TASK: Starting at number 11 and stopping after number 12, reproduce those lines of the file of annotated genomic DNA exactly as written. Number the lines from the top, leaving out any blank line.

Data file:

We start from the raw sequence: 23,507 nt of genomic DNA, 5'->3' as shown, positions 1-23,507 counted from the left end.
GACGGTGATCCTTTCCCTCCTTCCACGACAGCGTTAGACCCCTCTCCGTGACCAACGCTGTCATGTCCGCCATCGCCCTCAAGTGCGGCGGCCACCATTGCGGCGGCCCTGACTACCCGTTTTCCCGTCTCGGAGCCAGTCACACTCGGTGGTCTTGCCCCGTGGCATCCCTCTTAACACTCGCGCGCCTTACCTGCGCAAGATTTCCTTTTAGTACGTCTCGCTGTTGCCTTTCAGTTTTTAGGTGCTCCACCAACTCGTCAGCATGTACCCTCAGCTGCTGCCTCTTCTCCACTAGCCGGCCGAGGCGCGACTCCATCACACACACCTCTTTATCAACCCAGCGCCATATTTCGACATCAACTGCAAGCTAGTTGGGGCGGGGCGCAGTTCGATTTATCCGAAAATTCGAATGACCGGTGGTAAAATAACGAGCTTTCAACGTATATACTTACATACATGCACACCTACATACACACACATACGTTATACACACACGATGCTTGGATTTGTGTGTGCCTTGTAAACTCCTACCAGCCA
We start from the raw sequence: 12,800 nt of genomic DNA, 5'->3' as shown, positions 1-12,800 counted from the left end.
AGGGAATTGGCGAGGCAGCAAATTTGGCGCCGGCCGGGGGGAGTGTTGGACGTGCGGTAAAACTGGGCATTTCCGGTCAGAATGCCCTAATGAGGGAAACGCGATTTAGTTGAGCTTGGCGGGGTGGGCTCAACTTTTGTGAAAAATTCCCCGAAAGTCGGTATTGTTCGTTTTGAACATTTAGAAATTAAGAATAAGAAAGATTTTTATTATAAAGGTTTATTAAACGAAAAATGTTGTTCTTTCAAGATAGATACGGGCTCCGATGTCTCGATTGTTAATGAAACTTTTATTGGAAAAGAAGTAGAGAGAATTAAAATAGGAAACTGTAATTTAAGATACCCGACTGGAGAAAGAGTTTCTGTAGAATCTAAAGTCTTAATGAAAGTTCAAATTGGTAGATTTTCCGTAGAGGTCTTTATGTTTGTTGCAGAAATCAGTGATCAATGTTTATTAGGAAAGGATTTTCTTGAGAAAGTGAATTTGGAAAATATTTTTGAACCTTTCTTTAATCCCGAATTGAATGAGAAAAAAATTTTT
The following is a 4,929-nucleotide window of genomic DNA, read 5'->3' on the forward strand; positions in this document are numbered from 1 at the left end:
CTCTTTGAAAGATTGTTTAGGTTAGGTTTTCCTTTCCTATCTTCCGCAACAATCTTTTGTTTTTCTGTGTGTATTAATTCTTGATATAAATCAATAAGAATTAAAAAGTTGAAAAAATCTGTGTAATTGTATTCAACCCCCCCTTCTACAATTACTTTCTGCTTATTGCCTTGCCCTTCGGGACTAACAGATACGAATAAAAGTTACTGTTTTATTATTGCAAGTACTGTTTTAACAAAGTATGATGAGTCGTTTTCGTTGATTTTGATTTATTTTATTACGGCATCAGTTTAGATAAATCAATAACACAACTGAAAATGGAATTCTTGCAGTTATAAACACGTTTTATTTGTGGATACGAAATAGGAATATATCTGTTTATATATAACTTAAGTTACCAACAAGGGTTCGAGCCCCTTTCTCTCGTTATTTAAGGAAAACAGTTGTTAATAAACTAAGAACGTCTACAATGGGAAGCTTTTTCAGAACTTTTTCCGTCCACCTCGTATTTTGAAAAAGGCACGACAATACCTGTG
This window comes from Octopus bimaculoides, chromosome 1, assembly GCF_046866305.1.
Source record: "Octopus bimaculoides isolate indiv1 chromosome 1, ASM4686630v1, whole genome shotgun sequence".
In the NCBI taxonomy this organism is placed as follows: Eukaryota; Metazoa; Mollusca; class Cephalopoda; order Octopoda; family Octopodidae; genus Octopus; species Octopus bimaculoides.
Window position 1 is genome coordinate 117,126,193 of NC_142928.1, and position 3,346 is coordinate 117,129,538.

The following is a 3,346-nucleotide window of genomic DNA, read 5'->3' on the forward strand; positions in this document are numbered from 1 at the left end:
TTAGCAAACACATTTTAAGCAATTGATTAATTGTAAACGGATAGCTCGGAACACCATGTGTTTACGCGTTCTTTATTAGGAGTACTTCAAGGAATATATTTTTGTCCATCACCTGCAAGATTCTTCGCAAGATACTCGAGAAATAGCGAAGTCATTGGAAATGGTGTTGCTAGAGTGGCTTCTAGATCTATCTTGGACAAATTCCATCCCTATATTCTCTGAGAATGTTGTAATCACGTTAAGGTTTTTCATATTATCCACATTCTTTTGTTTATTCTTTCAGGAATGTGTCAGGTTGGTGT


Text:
The following is a 3,346-nucleotide window of genomic DNA, read 5'->3' on the forward strand; positions in this document are numbered from 1 at the left end:
TTAGCAAACACATTTTAAGCAATTGATTAATTGTAAACGGATAGCTCGGAACACCATGTGTTTACGCGTTCTTTATTAGGAGTACTTCAAGGAATATATTTTTGTCCATCACCTGCAAGATTCTTCGCAAGATACTCGAGAAATAGCGAAGTCATTGGAAATGGTGTTGCTAGAGTGGCTTCTAGATCTATCTTGGACAAATTCCATCCCTATATTCTCTGAGAATGTTGTAATCACGTTAAGGTTTTTCATATTATCCACATTCTTTTGTTTATTCTTTCAGGAATGTGTCAGGTTGGTGT